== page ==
'linear': Analog stick displacement is mapped linearly to negCon rotation angle.
'quadratic': Analog stick displacement is mapped quadratically to negCon rotation angle. This allows for greater precision when making small movements with the analog stick.
'cubic': Analog stick displacement is mapped cubically to negCon rotation angle. This allows for even greater precision when making small movements with the analog stick, but 'exaggerates' larger movements.
A linear response is not recommended when using standard gamepad devices. The negCon 'twist' mechanism is substantially different from conventional analog sticks; linear mapping over-amplifies small displacements of the stick, impairing fine control. A linear response is only appropriate when using racing wheel peripherals.
In most cases, the 'quadratic' option should be selected. This provides effective compensation for the physical differences between real/emulated hardware and is the closest approximation of real hardware, enabling smooth/precise analog input.
NegCon Twist Deadzone [beetle_psx_negcon_deadzone] (0%/5%/10%/15%/20%/25%/30%)
Sets the deadzone of the RetroPad left analog stick when simulating the 'twist' action of emulated neGcon Controllers. Used to eliminate drift/unwanted input.
Most (all?) negCon compatible titles provide in-game options for setting a 'twist' deadzone value. To avoid loss of precision, the in-game deadzone should always be set to zero. Any analog stick drift should instead be accounted for by configuring the 'NegCon Twist Deadzone' core option. This is particularly important when 'NegCon Twist Response' is set to 'quadratic' or 'cubic'.
Xbox gamepads typically require a deadzone of 15-20%. Many Android-compatible bluetooth gamepads have an internal 'hardware' deadzone, allowing the deadzone value here to be set to 0%.
For convenience, it is recommended to make use of the 'Options → Analog Setting 1P' menu of Gran Turismo when calibrating the 'NegCon Twist Deadzone'. This provides a clear and precise representation of 'real' controller input values.
User 1 - 8 device types¶
The Beetle PSX core supports the following device type(s) in the controls menu, bolded device types are the default for the specified user(s):
- None - Input disabled.
- PlayStation Controller - Joypad - PlayStation Controller (SCPH-1080)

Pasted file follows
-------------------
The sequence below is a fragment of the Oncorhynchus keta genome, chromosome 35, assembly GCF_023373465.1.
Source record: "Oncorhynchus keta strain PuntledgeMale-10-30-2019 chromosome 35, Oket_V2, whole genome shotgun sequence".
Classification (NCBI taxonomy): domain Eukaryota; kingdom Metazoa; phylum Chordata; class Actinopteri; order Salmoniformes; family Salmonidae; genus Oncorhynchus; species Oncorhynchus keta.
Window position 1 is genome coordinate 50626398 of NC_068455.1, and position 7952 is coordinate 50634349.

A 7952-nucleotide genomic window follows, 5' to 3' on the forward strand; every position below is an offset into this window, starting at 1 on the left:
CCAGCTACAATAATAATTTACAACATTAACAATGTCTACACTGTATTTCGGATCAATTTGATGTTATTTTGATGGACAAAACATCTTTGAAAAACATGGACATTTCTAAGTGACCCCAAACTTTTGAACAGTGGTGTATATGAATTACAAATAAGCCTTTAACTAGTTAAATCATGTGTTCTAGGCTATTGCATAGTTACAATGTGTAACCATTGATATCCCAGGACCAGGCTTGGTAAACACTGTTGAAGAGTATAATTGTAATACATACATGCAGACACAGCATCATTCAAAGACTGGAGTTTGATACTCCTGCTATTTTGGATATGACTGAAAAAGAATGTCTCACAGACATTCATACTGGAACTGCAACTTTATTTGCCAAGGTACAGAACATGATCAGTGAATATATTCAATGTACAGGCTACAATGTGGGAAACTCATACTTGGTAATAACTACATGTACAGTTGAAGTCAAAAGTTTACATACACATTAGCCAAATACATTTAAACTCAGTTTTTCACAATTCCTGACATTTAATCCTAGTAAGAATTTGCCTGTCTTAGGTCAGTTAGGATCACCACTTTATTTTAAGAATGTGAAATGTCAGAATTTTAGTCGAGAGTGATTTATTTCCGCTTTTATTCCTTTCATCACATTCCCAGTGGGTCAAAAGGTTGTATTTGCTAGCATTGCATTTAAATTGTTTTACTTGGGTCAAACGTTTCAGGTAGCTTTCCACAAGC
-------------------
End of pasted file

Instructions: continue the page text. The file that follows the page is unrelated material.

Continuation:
- DualShock - Joypad - DualShock (SCPH-1200)
- Analog Controller - Joypad - PlayStation Dual Analog Controller(SCPH-1180)
- Analog Joystick - Joypad - PlayStation Analog Joystick (SCPH-1110)
- Guncon / G-Con 45 - Lightgun - Namco Gun Controller (SLEH-00007)
- Justifier - Lightgun - Konami Justifier lightgun peripheral (SLEH-00005, SLUH-00017)
- Mouse - Mouse - PlayStation Mouse (SCPH-1090, SCPH-1030)
- neGcon - Joypad - Namco third party controller
Rumble only works in the Beetle PSX core when
- The content being ran has rumble support.
- The frontend being used has rumble support.
- The joypad device being used has rumble support.
- The corresponding user's device type is set to DualShock
Activating multitap support in compatible games can be configured by the 'Port 1: Multitap enable' and 'Port 2: Multitap enable' core options.
|User 1 - 8 input descriptors
|PlayStation Controller Inputs
|Analog Controller Inputs
|Analog Joystick Inputs
|Analog button I
|Analog button II
|Left shoulder button (analog)
|Right shoulder button (digital)
|Analog button II
|Analog button I
|Left Analog X
|Left Joystick X
|Left Analog Y
|Left Joystick Y
|Right Analog X
|Right Joystick X
|Right Analog Y
|Right Joystick Y
|Mouse Left Button
|Mouse Right Button
|Guncon / G-Con 45 Inputs
|Guncon / G-Con 45 Crosshair
|Guncon / G-Con 45 Trigger
|Guncon / G-Con 45 Reload
|Gun Aux A
|Guncon / G-Con 45 A
|Gun Aux B
|Guncon / G-Con 45 B
A list of known emulation bugs can be found here https://forum.fobby.net/index.php?t=msg&th=1114&start=0&
- Official Mednafen Website
- Official Mednafen Downloads
- Beetle PSX Libretro Core info file
- Beetle PSX Libretro Github Repository
- Report Beetle PSX Core Issues Here
- Gameplay Videos